Referring to the drawings in detail, FIG. 1 shows the swimming pool or spa heater of the present invention generally designated at 10 connected to a conventional pump 11 and filter unit 12. Heater 10 is connected at a header coupling 13 to a piping conduit 15 which routes to filter unit 12. Water from the pool or spa (not shown) enters pump 11 from piping conduit 16 and after being filtered through filter unit 12 is circulated into heater 10 through conduit 15. After being heated by heater 10 the heated water exits at header coupling 17 and returns to the swimming pool or spa through piping conduit 18. The pump 11, filter unit 12, and piping connections just described are conventionally well known and it should be understood that the depiction and arrangement of these components is representational only. It should however be appreciated that whereas polyvinylchloride (PVC) plastic piping is now commonly used for most of the various piping connections just described, for reasons previously discussed the last several feet of piping leading to header coupling 16 and first several feet of piping leading from header coupling 15 generally designated at arrow 19 have in the past necessarily employed high temperature piping such as copper piping. In the present invention, piping segments 19 may be made of PVC piping or other plastic piping which cannot withstand water temperatures approaching the boiling point.
Referring now to FIGS. 2 and 3, the heater 10 generally includes a gas-type burner 22 mounted in the lower portion of a combustion chamber 23, a heat exchanger 24 comprising a plurality of parallel mounted tubes 27 extending horizontally within combustion chamber 23 above burner 22, and an air ventilation system including a plurality of louvres 25 formed in the top, front, rear and side walls of housing 26 and openings in the combustion chamber 23. As seen in FIG. 3, there are a series of nine heat exchanger tubes in the preferred embodiment. Depending upon various design considerations such as the desired heating capacity of the heater, size and length of the tubes, etc., the number of tubes may of course be varied. The walls of combustion chamber 23 are wrapped with a suitable insulation material 30. Heat exchanger 24 extends between and is in fluid communication with a manifold 28 and return header 29.
Referring now to FIGS. 4-12, the construction of manifold 28 will now be described in detail. At the heat exchanger end 31 of the manifold 28 there is provided a plurality of heat exchanger inlets and outlets 32 having identical diameters and which correspond in number with the desired number of heat exchanger tubes 27. While the preferred embodiment is shown as having a total of nine inlets and outlets 32, a greater or lesser number could also be employed. In order to provide desirable air flow between the tubes 27 while conserving space, the tubes, and accordingly also the inlets and outlets 32, are arranged in two axially horizontally aligned rows with the respective inlets and outlets of each row being offset relative to one another. At the other end of manifold 28 is a header 33 defining a header inlet 36 and header outlet 37. The diameters of the header inlet 36 and header outlet 37 are identically sized and the centers thereof are axially aligned horizontally. Webs 34 and 35 define channels which respectively interconnect the three leftmost inlets/outlets 32 and two right most inlets/outlets 32 in FIG. 7 to header inlet 36 and header outlet 37. The central four inlets/outlets 32 in FIG. 7 provide an intermediate return pass to return header 29. As seen in FIGS. 5 and 6, header 33 is also provided with an access opening 38 over which is mounted a thermal and flow valve assembly (not shown).
The manifold 28 is preferably sized and arranged such that the average of water left standing in the heat exchanger when the heater is shut off will be no less than about 3 inches, and because of space restrictions in the heater 10 is preferably in a range from about 3 to 4 inches, above the average water level at the header inlet 36 and header outlet 37. This arrangement is inverted from the orientation of conventionally known manifolds which typically position the header inlet and outlet above the level of the heat exchanger. This amount of spacing provides a sufficiently high column of water that as the water left standing in the heater is heated by residual heat thermally stored in the mass of the heater, a temperature gradient will form along the height of the column which prevents water in the vicinity of the header inlet and outlet from reaching a temperature which could be destructive to the structural integrity of commonly used PVC piping. Because the heat exchanger 24 depicted herein is formed of a series of straight tubes, the average level of water in the heat exchanger will be identical to the average height of the centers of the inlets/outlets 32 and the average level of water at the header inlet and outlet will be identical to theheight of their centers.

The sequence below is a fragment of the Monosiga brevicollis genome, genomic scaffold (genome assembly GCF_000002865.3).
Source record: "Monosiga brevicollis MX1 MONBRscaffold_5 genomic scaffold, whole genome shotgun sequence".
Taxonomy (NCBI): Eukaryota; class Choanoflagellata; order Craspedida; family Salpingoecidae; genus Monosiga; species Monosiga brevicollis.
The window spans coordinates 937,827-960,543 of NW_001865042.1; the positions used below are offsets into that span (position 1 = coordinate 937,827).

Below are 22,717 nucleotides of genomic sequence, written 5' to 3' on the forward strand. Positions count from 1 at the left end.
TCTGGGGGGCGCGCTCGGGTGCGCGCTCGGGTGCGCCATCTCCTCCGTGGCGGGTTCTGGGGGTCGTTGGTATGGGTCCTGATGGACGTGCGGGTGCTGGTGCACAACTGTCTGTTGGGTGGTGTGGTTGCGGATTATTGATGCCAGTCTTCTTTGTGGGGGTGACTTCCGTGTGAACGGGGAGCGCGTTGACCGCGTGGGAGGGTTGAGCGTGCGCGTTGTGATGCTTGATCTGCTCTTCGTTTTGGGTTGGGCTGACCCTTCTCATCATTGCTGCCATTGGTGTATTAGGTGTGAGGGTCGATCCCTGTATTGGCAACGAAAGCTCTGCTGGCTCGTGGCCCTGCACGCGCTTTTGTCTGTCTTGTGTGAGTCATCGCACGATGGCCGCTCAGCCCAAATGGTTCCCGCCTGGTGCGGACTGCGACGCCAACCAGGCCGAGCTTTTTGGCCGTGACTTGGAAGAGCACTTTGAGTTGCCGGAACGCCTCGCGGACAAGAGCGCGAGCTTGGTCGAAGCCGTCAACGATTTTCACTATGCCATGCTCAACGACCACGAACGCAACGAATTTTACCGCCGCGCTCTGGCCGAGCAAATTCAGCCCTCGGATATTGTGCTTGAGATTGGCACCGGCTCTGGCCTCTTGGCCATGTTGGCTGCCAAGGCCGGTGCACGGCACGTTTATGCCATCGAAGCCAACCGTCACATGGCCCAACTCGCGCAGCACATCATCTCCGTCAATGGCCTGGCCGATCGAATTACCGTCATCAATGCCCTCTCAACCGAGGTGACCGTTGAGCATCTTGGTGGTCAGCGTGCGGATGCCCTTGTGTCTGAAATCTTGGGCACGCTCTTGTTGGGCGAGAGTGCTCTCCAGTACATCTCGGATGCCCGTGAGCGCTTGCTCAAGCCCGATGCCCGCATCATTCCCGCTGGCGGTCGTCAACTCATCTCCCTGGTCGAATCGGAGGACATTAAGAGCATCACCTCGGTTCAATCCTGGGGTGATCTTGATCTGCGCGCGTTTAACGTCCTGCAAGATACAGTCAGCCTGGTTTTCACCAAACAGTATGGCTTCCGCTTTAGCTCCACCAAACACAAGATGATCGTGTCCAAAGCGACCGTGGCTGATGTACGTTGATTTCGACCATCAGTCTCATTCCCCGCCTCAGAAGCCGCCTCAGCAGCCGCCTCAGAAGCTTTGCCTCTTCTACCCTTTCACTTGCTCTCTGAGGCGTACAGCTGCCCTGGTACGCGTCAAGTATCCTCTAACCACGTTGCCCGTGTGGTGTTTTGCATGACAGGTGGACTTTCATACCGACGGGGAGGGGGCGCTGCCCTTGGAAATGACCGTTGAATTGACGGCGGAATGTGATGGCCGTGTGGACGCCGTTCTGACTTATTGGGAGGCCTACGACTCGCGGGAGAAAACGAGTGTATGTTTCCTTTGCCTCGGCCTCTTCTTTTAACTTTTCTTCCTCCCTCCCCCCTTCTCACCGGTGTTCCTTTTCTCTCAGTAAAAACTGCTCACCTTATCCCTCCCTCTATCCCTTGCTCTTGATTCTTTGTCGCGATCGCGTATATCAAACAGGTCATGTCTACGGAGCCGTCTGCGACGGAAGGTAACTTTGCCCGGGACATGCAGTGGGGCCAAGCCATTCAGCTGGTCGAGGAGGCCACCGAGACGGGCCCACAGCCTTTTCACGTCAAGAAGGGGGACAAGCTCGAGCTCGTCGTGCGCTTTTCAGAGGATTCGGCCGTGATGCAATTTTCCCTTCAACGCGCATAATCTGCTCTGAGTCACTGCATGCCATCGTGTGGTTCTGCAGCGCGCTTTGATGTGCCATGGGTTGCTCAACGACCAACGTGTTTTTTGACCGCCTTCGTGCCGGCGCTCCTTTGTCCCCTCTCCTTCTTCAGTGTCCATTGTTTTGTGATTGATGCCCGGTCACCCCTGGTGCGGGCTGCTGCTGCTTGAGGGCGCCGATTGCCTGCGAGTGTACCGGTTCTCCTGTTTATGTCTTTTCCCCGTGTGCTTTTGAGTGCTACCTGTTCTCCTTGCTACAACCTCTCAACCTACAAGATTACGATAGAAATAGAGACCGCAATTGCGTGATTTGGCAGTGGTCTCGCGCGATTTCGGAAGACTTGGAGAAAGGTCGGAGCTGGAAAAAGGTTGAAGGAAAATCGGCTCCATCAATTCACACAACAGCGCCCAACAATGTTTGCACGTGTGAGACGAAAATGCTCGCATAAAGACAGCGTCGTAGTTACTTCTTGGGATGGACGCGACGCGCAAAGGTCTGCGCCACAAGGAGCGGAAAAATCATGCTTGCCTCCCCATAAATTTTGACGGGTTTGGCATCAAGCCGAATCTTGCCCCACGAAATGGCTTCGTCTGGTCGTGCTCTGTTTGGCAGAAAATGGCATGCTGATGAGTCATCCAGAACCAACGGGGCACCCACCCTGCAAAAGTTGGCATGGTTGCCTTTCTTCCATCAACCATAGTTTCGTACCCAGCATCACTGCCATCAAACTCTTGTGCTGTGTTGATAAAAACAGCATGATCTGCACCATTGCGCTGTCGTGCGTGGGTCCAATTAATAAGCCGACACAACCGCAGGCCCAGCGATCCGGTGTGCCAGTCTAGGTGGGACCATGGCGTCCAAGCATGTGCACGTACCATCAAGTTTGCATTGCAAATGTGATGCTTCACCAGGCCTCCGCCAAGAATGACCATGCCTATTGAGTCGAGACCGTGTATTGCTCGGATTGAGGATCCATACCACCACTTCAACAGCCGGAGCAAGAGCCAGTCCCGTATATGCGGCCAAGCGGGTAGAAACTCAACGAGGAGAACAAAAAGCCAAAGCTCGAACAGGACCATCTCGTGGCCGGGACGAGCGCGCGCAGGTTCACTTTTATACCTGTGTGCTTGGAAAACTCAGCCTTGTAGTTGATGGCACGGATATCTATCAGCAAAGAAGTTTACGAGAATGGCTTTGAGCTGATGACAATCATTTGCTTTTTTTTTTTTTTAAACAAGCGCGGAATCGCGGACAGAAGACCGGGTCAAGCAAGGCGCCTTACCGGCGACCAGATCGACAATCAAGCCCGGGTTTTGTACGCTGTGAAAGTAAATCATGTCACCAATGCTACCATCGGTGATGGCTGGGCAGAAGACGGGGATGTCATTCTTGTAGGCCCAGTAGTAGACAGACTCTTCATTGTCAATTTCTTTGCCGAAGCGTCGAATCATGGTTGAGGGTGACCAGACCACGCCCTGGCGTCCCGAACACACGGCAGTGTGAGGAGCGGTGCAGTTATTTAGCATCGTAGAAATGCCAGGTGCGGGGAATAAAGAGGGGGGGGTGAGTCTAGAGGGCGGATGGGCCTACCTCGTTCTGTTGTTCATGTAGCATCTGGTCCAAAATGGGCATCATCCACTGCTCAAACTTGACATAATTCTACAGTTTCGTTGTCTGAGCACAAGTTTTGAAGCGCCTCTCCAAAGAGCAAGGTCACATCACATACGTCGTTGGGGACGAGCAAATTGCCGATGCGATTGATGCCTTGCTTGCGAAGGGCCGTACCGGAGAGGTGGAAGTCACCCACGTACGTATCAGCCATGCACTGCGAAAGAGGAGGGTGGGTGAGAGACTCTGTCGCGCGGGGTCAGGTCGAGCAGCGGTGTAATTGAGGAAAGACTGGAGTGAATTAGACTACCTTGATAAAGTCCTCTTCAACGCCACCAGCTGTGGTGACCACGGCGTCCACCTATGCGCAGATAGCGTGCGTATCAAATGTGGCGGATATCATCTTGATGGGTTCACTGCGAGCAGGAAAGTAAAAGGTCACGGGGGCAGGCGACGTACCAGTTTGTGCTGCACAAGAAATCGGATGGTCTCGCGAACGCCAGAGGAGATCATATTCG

Referring now particularly to FIGS. 9-11, manifold 28 is integrally provided with weirs 40 and 41. The weir 40 extends in the fluid channel 42 communicating between the leftmost two outlets 32 shown in FIG. 9 as well as a third outlet 32 (see FIG. 7) not shown in FIG. 9 and header inlet 36 (see FIG. 5). As shown in FIGS. 9 and 10, weir 40 is positioned slightly behind the outlets 32 at a location where channel 42 has a constricted width, with the top 43 of weir 40 extending vertically to a height which is only slightly lower than the center of the lower outlets 32. Weir 41 is positioned in the fluid channel 45 extending between the two rightmost inlets 32 as seen in FIG. 7 (only one of which is shown in FIG. 9) and header outlet 37. Similar to weir 40, the top 46 (FIG. 10) of weir 41 extends vertically to a height which is only slightly lower than the center of the lower of the two inlets 32 in channel 45. Weirs 40 and 41 thus prevent water from completely draining from the heat exchanger tubes 27 in the event of a leak anywhere else in the system.
While the invention has been illustrated and described in detail in the drawings and foregoing description, the same is to be considered as illustrative and not restrictive in character, it being understood that only the preferred embodiment has been shown and described and that all changes and modifications that come within the spirit of the invention are desired to be protected.
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|U.S. Classification||122/18.4, 126/344, 165/135, 165/176, 4/541.1, 4/493|
|International Classification||F24H1/40, F24H9/12|
|Cooperative Classification||F24H1/40, F24H9/122|
|European Classification||F24H1/40, F24H9/12C|
|Mar 24, 1994||AS||Assignment|
Owner name: PUREX POOL SYSTEMS, INC., CALIFORNIA
Free format text: ASSIGNMENT OF ASSIGNORS INTEREST;ASSIGNOR:HYDROTECH CHEMICAL CORPORATION;REEL/FRAME:006912/0114
Effective date: 19940307
|Jan 10, 1995||CC||Certificate of correction|
|Nov 26, 1997||FPAY||Fee payment|
Year of fee payment: 4
|Jul 27, 1998||AS||Assignment|
Owner name: PAC-FAB INC., NORTH CAROLINA
Free format text: ASSIGNMENT OF ASSIGNORS INTEREST;ASSIGNOR:PUREX POOL SYSTEMS, INC.;REEL/FRAME:009342/0704
Effective date: 19980716
|Nov 28, 2001||FPAY||Fee payment|
Year of fee payment: 8
|Jan 2, 2002||REMI||Maintenance fee reminder mailed|
|May 12, 2003||AS||Assignment|
Owner name: PENTAIR POOL PRODUCTS, INC., CALIFORNIA
Free format text: CHANGE OF NAME;ASSIGNOR:PAC-FAB, INC.;REEL/FRAME:014051/0409
Effective date: 20000925
|Nov 29, 2005||FPAY||Fee payment|
Year of fee payment: 12